Surveillance for Hepatocellular Carcinoma in Patients with Cirrhosis Improves Outcome

Richard Todd Stravitz, Douglas M. Heuman, Nisha Chand, Richard K. Sterling, Mitchell L. Shiffman, Velimir A. Luketic, Arun J. Sanyal, Adil Habib, Anastasios A. Mihas, Ho Chong S Giles, Daniel Maluf, Adrian H. Cotterell, Marc P. Posner, Robert A. Fisher

Research output: Contribution to journalArticle

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Abstract

Objective: Liver transplantation has become an effective treatment for cirrhotic patients with early-stage hepatocellular carcinoma. We hypothesized that the quality of surveillance for hepatocellular carcinoma influences prognosis by affecting access to liver transplantation. Methods: A total of 269 patients with cirrhosis and hepatocellular carcinoma were retrospectively categorized into 3 groups according to quality of surveillance: standard-of-care (n = 172) (group 1); substandard surveillance (n = 48) (group 2); and absence of surveillance in patients not recognized to be cirrhotic (n = 59) (group 3). Results: Three-year survival in the 60 patients who underwent liver transplantation was 81% versus 12% for patients who did not undergo transplantation (P <.001). The percentages of patients who underwent transplantation according to tumor stage at diagnosis (T1, T2, T3, and T4) were 58%, 35%, 10%, and 1%, respectively. Hepatocellular carcinoma was diagnosed at stages 1 and 2 in 70% of patients in group 1, 37% of patients in group 2, and only 18% of patients in group 3 (P <.001). Liver transplantation was performed in 32% of patients in group 1, 13% of patients in group 2, and 7% of patients in group 3 (P <.001). Three-year survival from cancer diagnosis in patients in group 3 (12%) was significantly worse than in patients in group 1 (39%) or group 2 (27%) (each P <.05). Eighty percent of patients in group 3 had subtle abnormalities of cirrhosis on routine laboratory tests. Conclusion: The quality of surveillance has a direct impact on hepatocellular carcinoma stage at diagnosis, access to liver transplantation, and survival.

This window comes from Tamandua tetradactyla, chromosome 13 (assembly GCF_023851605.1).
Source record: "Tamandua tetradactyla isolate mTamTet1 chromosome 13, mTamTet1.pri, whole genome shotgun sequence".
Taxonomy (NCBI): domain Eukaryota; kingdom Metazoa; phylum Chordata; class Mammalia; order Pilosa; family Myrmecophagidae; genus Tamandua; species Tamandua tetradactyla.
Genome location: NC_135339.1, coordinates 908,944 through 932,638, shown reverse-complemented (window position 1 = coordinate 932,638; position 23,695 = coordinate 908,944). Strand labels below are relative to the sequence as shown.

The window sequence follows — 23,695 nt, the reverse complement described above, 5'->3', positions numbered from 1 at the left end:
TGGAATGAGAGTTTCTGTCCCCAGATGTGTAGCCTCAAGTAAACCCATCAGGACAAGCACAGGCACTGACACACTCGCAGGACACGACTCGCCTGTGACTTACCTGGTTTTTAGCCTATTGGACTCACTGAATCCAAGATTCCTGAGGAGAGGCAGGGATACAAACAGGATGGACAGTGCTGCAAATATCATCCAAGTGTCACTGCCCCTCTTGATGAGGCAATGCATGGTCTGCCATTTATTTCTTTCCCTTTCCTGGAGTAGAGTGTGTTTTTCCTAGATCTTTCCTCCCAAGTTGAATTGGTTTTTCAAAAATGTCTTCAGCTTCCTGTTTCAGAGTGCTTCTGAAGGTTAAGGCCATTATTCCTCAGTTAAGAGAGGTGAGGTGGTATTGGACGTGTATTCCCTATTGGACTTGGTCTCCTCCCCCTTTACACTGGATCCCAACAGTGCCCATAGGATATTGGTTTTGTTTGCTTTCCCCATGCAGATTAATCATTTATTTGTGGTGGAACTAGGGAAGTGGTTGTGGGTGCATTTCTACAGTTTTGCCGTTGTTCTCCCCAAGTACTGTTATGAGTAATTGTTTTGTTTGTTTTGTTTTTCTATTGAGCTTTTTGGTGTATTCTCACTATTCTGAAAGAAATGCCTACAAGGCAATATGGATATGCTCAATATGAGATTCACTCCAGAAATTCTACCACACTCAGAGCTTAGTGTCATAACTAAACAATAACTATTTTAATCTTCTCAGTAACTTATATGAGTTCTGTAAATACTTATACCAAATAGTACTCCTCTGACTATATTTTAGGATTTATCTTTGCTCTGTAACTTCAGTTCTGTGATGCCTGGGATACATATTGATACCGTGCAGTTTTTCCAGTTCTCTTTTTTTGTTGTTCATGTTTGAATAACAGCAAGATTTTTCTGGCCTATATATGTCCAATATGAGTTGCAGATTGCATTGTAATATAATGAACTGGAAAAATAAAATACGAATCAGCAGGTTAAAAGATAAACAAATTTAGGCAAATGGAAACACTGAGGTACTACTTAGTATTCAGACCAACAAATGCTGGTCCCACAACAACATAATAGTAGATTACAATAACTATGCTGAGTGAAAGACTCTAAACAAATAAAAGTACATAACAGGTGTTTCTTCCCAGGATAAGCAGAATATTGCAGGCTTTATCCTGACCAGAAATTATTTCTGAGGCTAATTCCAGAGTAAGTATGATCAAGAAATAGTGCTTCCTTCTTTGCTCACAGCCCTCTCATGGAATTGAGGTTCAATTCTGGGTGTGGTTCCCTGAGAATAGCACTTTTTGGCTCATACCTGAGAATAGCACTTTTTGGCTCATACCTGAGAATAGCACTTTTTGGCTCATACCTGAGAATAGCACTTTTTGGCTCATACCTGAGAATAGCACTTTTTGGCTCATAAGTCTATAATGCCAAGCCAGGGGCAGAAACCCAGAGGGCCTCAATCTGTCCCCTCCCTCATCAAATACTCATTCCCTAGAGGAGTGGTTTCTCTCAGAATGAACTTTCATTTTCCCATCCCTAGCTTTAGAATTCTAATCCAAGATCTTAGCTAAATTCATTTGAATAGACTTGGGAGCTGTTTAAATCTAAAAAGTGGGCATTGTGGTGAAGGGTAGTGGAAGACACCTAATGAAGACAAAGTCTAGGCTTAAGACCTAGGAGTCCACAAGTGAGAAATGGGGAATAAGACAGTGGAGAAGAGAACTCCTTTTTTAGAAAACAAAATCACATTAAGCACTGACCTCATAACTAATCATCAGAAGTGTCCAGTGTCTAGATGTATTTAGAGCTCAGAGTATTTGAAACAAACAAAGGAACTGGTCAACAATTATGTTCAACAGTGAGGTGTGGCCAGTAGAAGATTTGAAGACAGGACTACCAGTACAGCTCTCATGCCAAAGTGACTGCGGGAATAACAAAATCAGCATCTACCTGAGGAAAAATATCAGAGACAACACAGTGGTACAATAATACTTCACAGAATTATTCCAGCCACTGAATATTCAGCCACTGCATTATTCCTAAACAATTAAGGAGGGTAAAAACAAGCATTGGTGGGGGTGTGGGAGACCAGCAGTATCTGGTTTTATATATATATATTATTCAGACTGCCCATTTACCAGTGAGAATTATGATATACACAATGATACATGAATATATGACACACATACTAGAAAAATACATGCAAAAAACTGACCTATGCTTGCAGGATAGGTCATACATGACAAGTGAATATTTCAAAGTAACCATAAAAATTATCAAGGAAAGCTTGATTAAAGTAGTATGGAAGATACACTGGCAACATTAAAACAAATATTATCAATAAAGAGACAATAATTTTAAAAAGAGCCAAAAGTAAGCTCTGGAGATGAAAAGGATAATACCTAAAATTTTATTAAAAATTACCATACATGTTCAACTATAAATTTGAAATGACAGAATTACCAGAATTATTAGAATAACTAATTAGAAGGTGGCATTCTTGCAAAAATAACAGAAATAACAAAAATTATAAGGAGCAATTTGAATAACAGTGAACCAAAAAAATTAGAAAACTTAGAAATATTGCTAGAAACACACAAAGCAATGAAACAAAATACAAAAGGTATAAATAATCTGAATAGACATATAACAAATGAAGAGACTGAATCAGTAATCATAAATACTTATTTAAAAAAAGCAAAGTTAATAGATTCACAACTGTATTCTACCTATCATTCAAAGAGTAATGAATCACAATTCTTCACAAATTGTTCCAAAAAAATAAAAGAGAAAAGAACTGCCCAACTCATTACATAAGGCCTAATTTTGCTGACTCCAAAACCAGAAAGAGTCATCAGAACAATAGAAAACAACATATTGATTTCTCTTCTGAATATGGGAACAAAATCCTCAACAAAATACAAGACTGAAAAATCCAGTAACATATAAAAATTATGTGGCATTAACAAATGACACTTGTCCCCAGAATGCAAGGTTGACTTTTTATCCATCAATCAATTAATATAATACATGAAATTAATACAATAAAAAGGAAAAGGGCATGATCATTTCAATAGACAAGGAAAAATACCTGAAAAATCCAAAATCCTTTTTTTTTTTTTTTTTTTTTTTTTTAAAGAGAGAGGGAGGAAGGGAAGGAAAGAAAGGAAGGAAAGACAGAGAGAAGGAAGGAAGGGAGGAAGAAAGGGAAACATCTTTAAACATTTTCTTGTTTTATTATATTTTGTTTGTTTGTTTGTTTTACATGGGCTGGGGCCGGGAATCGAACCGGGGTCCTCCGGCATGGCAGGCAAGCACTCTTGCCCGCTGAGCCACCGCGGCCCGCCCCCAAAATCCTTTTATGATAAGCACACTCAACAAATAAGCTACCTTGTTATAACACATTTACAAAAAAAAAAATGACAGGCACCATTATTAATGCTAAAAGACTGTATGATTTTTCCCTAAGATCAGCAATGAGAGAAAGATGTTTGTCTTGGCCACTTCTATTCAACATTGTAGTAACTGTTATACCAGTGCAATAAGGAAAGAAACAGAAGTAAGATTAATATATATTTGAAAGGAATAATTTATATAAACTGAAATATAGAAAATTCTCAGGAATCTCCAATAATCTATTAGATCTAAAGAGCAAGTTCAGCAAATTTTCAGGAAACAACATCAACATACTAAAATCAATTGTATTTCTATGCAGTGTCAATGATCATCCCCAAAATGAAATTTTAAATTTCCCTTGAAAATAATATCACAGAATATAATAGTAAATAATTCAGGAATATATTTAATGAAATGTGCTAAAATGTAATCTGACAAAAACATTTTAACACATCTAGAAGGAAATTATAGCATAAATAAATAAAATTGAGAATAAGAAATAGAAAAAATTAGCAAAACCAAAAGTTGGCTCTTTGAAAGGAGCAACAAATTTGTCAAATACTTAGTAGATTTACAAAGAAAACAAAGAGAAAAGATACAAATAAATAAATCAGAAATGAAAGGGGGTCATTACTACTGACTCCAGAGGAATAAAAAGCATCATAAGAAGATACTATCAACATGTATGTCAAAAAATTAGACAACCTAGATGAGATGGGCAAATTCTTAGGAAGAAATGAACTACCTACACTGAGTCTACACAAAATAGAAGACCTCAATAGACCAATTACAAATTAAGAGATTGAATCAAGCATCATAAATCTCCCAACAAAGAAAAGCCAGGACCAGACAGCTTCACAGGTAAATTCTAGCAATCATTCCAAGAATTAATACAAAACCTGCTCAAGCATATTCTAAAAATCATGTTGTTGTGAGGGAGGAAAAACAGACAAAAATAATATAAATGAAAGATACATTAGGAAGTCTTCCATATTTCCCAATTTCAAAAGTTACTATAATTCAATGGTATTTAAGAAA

Original languageEnglish (US)
Pages (from-to)119-126
Number of pages8
JournalAmerican Journal of Medicine
Volume121
Issue number2
DOIs
StatePublished - Feb 1 2008
Externally publishedYes

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Hepatocellular Carcinoma
Fibrosis
Liver Transplantation
Survival
Transplantation
Standard of Care
Neoplasms

All Science Journal Classification (ASJC) codes

  • Nursing(all)

Cite this

Stravitz, R. T., Heuman, D. M., Chand, N., Sterling, R. K., Shiffman, M. L., Luketic, V. A., ... Fisher, R. A. (2008). Surveillance for Hepatocellular Carcinoma in Patients with Cirrhosis Improves Outcome. American Journal of Medicine, 121(2), 119-126. https://doi.org/10.1016/j.amjmed.2007.09.020

Surveillance for Hepatocellular Carcinoma in Patients with Cirrhosis Improves Outcome. / Stravitz, Richard Todd; Heuman, Douglas M.; Chand, Nisha; Sterling, Richard K.; Shiffman, Mitchell L.; Luketic, Velimir A.; Sanyal, Arun J.; Habib, Adil; Mihas, Anastasios A.; Giles, Ho Chong S; Maluf, Daniel; Cotterell, Adrian H.; Posner, Marc P.; Fisher, Robert A.

In: American Journal of Medicine, Vol. 121, No. 2, 01.02.2008, p. 119-126.

Research output: Contribution to journalArticle

Stravitz, RT, Heuman, DM, Chand, N, Sterling, RK, Shiffman, ML, Luketic, VA, Sanyal, AJ, Habib, A, Mihas, AA, Giles, HCS, Maluf, D, Cotterell, AH, Posner, MP & Fisher, RA 2008, 'Surveillance for Hepatocellular Carcinoma in Patients with Cirrhosis Improves Outcome', American Journal of Medicine, vol. 121, no. 2, pp. 119-126. https://doi.org/10.1016/j.amjmed.2007.09.020
Stravitz RT, Heuman DM, Chand N, Sterling RK, Shiffman ML, Luketic VA et al. Surveillance for Hepatocellular Carcinoma in Patients with Cirrhosis Improves Outcome. American Journal of Medicine. 2008 Feb 1;121(2):119-126. https://doi.org/10.1016/j.amjmed.2007.09.020
Stravitz, Richard Todd ; Heuman, Douglas M. ; Chand, Nisha ; Sterling, Richard K. ; Shiffman, Mitchell L. ; Luketic, Velimir A. ; Sanyal, Arun J. ; Habib, Adil ; Mihas, Anastasios A. ; Giles, Ho Chong S ; Maluf, Daniel ; Cotterell, Adrian H. ; Posner, Marc P. ; Fisher, Robert A. / Surveillance for Hepatocellular Carcinoma in Patients with Cirrhosis Improves Outcome. In: American Journal of Medicine. 2008 ; Vol. 121, No. 2. pp. 119-126.